<strong>The Location</strong> The release of <em>Pet Sematary</em> (1989; misspelling taken from the sign that hung there) prompted the name “Gage” to be permanently removed from expecting parents’ lists of potential baby names . . . or at least it should have. Inspired by, and filmed in, author Stephen King’s home state of <a href="http://www.shermanstravel.com/travel_guides/maine/" target="_hplink">Maine</a>, the movie “brought to life” (pun intended) King’s disturbing story about a cemetery that brings any creature (human or animal) buried there back from the dead. The deadly road central to the film’s plot was inspired by King’s experience living on a busy thoroughfare in Orrington, Maine, while teaching at the University of Maine for a brief time. <strong>Hideouts</strong> Most folks who visit or relocate to Maine, like the characters in <em>Pet Sematary</em>, go to get away from something. The further north you drive, the less populated it gets. If you’re too spooked by the potential of running into an undead cat with a taste for flesh to explore the secluded towns that inspired the setting of the film, go at least as far as Bangor (the nearest city to the fictional town of Ludlow). The coast of Maine is beautiful and there are plenty of fun stops along the way, like L.L. Bean’s Flagship store in Freeport, the perfect place to grab some zombie-fighting gear. In Bangor, check out 177-year-old Mt. Hope Cemetery, where pivotal scenes of <em>Pet Sematary</em> were filmed. If you’re in the mood for ghosts instead of zombies, join the East Coast Ghost Trackers at “the first Fort Knox,” also in Bangor, for a guided tour (Oct. 8 and 15; 7-10pm). Built in the mid-19th century, Fort Knox was featured on the SyFy Channel’s <em>Ghost Hunters</em> series. For the ultimate scare, visit “Fright at the Fort” for what the Bangor Daily News called the best Halloween experience in the state (Oct. 21, 22, 28, 29; 5:30-9pm). <strong>Chance of Survival: High</strong> Luckily for visitors, those buried at the Pet Sematary come back to terrorize their loved ones, not strangers. Photo: all of olive/Flickr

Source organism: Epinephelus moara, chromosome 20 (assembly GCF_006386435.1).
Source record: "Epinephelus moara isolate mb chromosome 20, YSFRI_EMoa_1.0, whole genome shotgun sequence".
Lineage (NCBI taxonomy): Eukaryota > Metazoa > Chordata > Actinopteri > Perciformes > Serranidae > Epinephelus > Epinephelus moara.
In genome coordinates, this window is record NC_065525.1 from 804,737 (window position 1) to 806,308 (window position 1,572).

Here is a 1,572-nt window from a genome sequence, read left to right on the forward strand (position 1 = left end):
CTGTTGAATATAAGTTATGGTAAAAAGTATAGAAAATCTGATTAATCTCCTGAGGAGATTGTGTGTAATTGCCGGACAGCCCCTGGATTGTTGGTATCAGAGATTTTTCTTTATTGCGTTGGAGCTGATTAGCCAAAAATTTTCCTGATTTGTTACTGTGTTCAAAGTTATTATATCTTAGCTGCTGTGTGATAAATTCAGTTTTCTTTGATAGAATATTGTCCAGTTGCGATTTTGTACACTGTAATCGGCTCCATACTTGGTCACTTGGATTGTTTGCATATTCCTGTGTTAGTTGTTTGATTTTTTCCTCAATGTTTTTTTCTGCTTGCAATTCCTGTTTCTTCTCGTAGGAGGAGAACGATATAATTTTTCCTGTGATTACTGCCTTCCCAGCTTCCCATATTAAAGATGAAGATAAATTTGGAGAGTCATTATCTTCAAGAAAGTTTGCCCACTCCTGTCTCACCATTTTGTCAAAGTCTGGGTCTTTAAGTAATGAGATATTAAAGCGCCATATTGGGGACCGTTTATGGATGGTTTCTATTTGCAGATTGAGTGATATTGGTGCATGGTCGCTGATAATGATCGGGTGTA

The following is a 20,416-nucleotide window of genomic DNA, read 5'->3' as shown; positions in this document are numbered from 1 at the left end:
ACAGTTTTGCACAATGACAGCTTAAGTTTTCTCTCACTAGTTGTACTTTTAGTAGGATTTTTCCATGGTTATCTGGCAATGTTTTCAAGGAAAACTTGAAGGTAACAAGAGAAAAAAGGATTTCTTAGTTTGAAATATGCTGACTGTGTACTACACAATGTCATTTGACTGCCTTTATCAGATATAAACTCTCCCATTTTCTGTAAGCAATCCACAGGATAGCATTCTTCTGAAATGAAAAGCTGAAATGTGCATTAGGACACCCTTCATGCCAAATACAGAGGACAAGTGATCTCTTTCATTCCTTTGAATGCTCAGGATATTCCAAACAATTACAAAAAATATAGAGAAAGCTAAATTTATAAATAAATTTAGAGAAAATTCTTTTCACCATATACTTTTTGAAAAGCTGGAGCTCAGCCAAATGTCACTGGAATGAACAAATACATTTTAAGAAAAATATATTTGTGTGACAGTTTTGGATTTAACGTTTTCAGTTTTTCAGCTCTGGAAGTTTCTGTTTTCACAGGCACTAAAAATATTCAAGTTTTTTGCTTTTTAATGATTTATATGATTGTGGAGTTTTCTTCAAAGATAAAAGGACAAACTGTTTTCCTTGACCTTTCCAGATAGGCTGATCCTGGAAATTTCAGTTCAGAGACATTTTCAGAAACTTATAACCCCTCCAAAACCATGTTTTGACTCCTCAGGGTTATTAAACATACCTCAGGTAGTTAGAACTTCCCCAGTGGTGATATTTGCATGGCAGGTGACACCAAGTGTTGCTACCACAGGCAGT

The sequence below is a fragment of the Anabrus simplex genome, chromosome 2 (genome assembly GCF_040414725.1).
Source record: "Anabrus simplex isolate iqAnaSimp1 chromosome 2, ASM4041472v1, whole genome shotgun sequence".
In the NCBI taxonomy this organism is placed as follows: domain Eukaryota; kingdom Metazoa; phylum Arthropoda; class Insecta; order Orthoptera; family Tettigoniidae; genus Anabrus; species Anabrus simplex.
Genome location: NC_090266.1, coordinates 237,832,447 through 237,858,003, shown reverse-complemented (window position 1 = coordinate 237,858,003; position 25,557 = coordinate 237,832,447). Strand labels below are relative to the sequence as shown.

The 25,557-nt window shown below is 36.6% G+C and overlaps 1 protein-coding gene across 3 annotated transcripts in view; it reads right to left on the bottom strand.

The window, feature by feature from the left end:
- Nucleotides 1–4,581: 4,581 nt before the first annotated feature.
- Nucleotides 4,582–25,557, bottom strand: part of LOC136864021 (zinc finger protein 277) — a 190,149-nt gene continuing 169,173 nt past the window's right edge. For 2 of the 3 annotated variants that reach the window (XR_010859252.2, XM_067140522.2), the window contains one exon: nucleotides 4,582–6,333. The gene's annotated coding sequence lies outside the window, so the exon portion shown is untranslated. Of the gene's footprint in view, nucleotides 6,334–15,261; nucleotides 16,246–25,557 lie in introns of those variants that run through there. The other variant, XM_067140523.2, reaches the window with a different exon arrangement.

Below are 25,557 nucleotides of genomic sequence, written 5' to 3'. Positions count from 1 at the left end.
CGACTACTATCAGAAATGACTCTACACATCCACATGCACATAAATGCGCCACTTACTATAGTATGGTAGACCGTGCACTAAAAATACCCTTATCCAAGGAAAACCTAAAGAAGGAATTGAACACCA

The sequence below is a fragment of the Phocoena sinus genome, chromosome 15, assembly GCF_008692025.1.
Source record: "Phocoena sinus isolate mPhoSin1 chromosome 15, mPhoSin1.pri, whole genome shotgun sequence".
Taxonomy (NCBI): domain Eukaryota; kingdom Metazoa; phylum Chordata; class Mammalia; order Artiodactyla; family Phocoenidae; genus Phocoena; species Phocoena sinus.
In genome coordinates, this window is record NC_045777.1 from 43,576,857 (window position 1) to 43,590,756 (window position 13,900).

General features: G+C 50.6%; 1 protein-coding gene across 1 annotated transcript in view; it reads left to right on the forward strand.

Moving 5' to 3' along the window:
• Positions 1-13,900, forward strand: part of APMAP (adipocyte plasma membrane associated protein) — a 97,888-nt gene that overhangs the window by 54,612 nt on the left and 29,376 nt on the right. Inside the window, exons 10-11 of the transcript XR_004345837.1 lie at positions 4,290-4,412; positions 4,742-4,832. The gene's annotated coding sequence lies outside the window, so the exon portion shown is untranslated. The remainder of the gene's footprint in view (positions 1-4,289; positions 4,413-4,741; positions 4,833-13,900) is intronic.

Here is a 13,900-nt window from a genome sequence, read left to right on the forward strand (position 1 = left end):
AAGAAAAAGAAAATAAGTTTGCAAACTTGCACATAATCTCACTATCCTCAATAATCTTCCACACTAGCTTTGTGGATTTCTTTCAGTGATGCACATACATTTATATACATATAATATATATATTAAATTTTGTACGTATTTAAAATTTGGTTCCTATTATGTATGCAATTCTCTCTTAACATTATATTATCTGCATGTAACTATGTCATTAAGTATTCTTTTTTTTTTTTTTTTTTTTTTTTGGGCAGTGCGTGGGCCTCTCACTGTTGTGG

New York City, I Am Legend